The city of Matosinhos merges seamlessly into the city of Porto as you walk along the coast, there is no city boundary to be seen and no signs to indicate this.
From an urban planning point of view, however, it is quite clear when you look at the map: Matosinhos and Porto are separated from each other by the Praça da Cidade do Salvador and the adjoining main road.
We took the metro towards the Matosinhos coast. We got off at Matosinhos Mercardo station. Here we wanted to visit the Mercado, one of the biggest fish markets in the region.
Fish Hall – Matosinhos Mercado
The market hall is a retro-looking building that was inaugurated in 1952. However, the building design is older, dating from 1939, and was one of the most modern buildings in the region at the time.
It is worth taking a look at the north façade with the ceramic tiles by Américo Soares Braga before entering the building. There, a large open hall opens up to you, which has a second level on one side.
The colourful market hustle and bustle starts quite early here and when we arrived, some market operators were already busy cleaning up. Nevertheless, there was plenty to see: On the lower level, one fish stall followed the next. Everywhere the freshly caught goods were on ice. On the upper level there were stalls with vegetables, plants and I also saw live chickens.
The market is mainly used by the local population. Tourists also come there, of course. Since they often do not buy the fresh fish because they cannot prepare it in the hotel, an interesting sales concept has developed. You buy your fish at one of the stalls and have it brought to one of the restaurants in the market hall. The chef then prepares the fish and you can eat it in the restaurant. Of course, this is not cheap. In addition to the purchase price for the fish, you also pay a flat fee at the restaurant. If you go to a restaurant a few streets away, the meal is certainly cheaper. But will the fish be as fresh then? In any case, I think this is a great idea.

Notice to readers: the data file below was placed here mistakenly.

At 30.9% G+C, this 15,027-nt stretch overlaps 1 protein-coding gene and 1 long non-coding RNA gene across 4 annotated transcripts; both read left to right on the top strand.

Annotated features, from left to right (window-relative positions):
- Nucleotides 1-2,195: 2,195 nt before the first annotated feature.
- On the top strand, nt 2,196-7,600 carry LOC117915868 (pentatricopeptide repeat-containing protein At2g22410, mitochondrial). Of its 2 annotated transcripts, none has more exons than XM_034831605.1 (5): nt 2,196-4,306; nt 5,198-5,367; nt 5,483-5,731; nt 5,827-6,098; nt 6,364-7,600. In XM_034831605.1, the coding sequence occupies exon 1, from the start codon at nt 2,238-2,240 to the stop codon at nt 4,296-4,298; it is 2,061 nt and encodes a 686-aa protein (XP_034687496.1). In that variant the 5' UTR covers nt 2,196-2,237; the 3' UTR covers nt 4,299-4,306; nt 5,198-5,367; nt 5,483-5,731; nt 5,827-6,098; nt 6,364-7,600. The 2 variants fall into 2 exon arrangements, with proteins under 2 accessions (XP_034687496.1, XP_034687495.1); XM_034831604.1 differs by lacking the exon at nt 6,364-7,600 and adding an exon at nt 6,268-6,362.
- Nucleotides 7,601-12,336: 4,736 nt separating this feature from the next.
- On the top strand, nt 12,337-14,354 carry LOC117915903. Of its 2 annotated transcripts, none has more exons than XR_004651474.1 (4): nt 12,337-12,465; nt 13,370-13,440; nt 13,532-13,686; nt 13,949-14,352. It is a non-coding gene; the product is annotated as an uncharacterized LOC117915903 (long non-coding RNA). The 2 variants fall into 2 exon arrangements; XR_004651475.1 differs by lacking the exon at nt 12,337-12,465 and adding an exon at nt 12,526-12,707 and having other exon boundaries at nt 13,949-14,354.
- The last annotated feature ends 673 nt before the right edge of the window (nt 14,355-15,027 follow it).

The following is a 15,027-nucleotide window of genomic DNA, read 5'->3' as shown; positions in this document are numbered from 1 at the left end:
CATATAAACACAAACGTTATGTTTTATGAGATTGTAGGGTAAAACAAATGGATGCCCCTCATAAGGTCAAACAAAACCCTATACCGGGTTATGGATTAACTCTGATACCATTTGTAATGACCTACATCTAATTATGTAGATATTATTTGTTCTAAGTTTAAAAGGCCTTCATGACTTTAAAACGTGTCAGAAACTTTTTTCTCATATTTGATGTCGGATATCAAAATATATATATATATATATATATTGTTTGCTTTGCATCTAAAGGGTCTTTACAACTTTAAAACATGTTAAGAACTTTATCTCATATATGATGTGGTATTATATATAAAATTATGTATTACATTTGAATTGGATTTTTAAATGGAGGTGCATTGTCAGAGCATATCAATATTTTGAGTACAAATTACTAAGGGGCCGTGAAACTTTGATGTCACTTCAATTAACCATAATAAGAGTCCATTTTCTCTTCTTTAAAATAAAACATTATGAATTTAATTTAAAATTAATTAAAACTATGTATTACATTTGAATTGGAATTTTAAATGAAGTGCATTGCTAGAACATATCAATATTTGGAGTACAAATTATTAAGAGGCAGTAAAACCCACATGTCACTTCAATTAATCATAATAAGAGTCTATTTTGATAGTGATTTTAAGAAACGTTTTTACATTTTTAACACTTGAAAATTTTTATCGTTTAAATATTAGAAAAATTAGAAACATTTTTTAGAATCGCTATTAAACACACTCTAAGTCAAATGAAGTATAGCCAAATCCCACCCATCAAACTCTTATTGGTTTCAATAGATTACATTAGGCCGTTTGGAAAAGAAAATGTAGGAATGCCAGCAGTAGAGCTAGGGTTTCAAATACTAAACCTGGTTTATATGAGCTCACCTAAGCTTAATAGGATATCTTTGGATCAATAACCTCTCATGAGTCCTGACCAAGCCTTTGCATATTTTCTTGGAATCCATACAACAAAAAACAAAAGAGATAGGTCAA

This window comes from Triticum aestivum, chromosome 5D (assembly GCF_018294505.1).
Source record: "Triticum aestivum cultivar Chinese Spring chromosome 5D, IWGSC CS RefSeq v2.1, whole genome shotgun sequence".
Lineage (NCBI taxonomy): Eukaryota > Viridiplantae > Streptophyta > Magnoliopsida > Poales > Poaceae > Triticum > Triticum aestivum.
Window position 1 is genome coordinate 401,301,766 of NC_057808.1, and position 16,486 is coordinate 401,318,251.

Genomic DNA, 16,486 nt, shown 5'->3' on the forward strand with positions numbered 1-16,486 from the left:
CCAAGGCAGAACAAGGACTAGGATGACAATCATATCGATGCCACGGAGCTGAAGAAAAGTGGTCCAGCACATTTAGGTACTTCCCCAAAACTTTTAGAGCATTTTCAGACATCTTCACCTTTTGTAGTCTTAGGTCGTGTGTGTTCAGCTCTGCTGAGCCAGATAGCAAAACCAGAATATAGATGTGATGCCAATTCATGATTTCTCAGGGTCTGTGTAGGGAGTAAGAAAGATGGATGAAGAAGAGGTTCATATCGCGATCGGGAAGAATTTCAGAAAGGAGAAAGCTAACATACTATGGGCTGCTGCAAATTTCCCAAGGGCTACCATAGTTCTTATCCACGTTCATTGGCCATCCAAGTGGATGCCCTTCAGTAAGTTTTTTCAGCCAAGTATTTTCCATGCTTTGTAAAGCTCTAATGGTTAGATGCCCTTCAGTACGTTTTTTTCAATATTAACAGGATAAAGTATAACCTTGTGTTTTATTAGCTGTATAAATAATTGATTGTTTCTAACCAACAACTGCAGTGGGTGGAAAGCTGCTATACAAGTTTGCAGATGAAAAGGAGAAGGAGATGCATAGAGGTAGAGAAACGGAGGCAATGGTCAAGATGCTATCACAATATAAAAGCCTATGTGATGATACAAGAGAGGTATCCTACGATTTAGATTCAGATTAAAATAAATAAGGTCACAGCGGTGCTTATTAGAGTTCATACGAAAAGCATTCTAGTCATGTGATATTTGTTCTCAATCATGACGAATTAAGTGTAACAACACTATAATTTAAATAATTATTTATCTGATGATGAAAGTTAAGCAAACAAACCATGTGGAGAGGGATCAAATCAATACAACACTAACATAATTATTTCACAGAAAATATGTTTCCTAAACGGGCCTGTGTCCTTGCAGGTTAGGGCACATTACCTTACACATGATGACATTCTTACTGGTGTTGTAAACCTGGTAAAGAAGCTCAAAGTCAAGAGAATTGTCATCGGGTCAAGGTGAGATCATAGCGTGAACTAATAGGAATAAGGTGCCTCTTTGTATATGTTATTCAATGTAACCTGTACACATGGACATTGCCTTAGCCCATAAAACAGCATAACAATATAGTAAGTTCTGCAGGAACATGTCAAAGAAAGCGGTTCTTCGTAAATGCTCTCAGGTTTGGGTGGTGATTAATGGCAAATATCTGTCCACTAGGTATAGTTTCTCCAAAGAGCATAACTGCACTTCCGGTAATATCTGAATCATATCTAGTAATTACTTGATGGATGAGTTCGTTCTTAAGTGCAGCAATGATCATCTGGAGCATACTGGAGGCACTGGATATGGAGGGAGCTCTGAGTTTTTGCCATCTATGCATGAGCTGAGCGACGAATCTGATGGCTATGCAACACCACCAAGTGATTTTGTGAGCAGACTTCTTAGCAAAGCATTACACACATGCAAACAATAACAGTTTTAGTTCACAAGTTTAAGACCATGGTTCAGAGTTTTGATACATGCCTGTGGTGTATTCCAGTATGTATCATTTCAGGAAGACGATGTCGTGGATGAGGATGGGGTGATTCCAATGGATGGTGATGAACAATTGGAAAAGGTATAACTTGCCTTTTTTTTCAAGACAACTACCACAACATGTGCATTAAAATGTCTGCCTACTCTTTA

Monday: 7-14 h
Tuesday – Friday: 6:30 -18 h
Saturday: 6:30 – 16 h
Ponte móvel de Leça – the bridge over the harbour
Every now and then, however, the traffic comes to a standstill. Then the mobile bridge opens and a ship passes under it. Thanks to the hydraulic opening and closing system and a deepening of the shipping channel to over 77 metres, it is now possible for larger ships to unload their goods in the port. This makes the port more competitive and attractive for shipping companies.
While we were crossing the bridge, there were some bigger ships in the harbour, but unfortunately no ship was passing through the bridge. I would have liked to see how it opens and closes.
After reaching the other side of the harbour basin, we strolled through small alleys towards the beach.
End of November, the sun is shining, beach time…
Arriving at the beach, I was really surprised. What a wide and beautiful sandy beach, great waves and some small buildings with open restaurants awaited us.
We sat down on the terrace of a restaurant right on the beach and drank coffee. What a dreamlike view of the sea. I could have spent hours watching the waves and the dogs playing on the beach. At a warmer time of year, it’s certainly good to lie on the beach and swim in the sea here.
Forte de Nossa Senhora das Neves
Not far from the beach, on our way back to the Ponte móvel de Leça, we passed a fort or castelo. The building is known as Nossa Senhora das Neves, Forte de Leça da Palmeira or Castelo de Matosinhos.
Construction of the Castelo began around 1638 to defend the city’s harbour from the threat of pirates and corsairs. The construction work dragged on. Documents have been found which still speak of an unfinished complex in 1701. At that time it was armed with four guns and guarded by eight soldiers under the command of a lieutenant. It is said to have been completed only around 1720.